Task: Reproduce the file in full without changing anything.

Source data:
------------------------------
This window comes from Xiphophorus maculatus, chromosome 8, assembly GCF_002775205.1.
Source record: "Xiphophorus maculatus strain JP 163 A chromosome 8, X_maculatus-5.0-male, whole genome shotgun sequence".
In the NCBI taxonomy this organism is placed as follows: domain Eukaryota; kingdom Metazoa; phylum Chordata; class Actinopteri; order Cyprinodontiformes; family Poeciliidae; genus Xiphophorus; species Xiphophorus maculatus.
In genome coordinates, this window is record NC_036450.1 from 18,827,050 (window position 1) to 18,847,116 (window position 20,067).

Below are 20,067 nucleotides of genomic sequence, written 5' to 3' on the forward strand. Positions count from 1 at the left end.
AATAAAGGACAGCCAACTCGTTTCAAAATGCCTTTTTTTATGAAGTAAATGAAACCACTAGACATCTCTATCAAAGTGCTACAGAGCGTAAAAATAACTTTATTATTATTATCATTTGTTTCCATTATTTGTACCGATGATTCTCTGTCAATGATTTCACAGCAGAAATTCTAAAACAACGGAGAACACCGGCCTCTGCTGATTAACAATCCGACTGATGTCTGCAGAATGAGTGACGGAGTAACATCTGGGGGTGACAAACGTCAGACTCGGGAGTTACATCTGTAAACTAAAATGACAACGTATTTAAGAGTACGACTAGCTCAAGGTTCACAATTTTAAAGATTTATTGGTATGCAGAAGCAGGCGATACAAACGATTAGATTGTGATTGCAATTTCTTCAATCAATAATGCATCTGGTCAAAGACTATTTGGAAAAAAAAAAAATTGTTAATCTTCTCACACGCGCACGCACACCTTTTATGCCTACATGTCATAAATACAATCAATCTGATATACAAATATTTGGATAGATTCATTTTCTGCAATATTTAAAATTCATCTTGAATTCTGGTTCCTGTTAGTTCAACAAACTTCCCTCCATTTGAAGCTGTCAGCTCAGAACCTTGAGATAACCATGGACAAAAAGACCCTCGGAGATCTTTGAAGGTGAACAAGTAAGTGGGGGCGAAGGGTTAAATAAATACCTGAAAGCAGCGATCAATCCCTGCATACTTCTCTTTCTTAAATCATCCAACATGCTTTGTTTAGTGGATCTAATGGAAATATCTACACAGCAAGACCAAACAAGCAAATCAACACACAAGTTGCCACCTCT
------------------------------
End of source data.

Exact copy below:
This window comes from Xiphophorus maculatus, chromosome 8, assembly GCF_002775205.1.
Source record: "Xiphophorus maculatus strain JP 163 A chromosome 8, X_maculatus-5.0-male, whole genome shotgun sequence".
In the NCBI taxonomy this organism is placed as follows: domain Eukaryota; kingdom Metazoa; phylum Chordata; class Actinopteri; order Cyprinodontiformes; family Poeciliidae; genus Xiphophorus; species Xiphophorus maculatus.
In genome coordinates, this window is record NC_036450.1 from 18,827,050 (window position 1) to 18,847,116 (window position 20,067).

Below are 20,067 nucleotides of genomic sequence, written 5' to 3' on the forward strand. Positions count from 1 at the left end.
AATAAAGGACAGCCAACTCGTTTCAAAATGCCTTTTTTTATGAAGTAAATGAAACCACTAGACATCTCTATCAAAGTGCTACAGAGCGTAAAAATAACTTTATTATTATTATCATTTGTTTCCATTATTTGTACCGATGATTCTCTGTCAATGATTTCACAGCAGAAATTCTAAAACAACGGAGAACACCGGCCTCTGCTGATTAACAATCCGACTGATGTCTGCAGAATGAGTGACGGAGTAACATCTGGGGGTGACAAACGTCAGACTCGGGAGTTACATCTGTAAACTAAAATGACAACGTATTTAAGAGTACGACTAGCTCAAGGTTCACAATTTTAAAGATTTATTGGTATGCAGAAGCAGGCGATACAAACGATTAGATTGTGATTGCAATTTCTTCAATCAATAATGCATCTGGTCAAAGACTATTTGGAAAAAAAAAAAATTGTTAATCTTCTCACACGCGCACGCACACCTTTTATGCCTACATGTCATAAATACAATCAATCTGATATACAAATATTTGGATAGATTCATTTTCTGCAATATTTAAAATTCATCTTGAATTCTGGTTCCTGTTAGTTCAACAAACTTCCCTCCATTTGAAGCTGTCAGCTCAGAACCTTGAGATAACCATGGACAAAAAGACCCTCGGAGATCTTTGAAGGTGAACAAGTAAGTGGGGGCGAAGGGTTAAATAAATACCTGAAAGCAGCGATCAATCCCTGCATACTTCTCTTTCTTAAATCATCCAACATGCTTTGTTTAGTGGATCTAATGGAAATATCTACACAGCAAGACCAAACAAGCAAATCAACACACAAGTTGCCACCTCT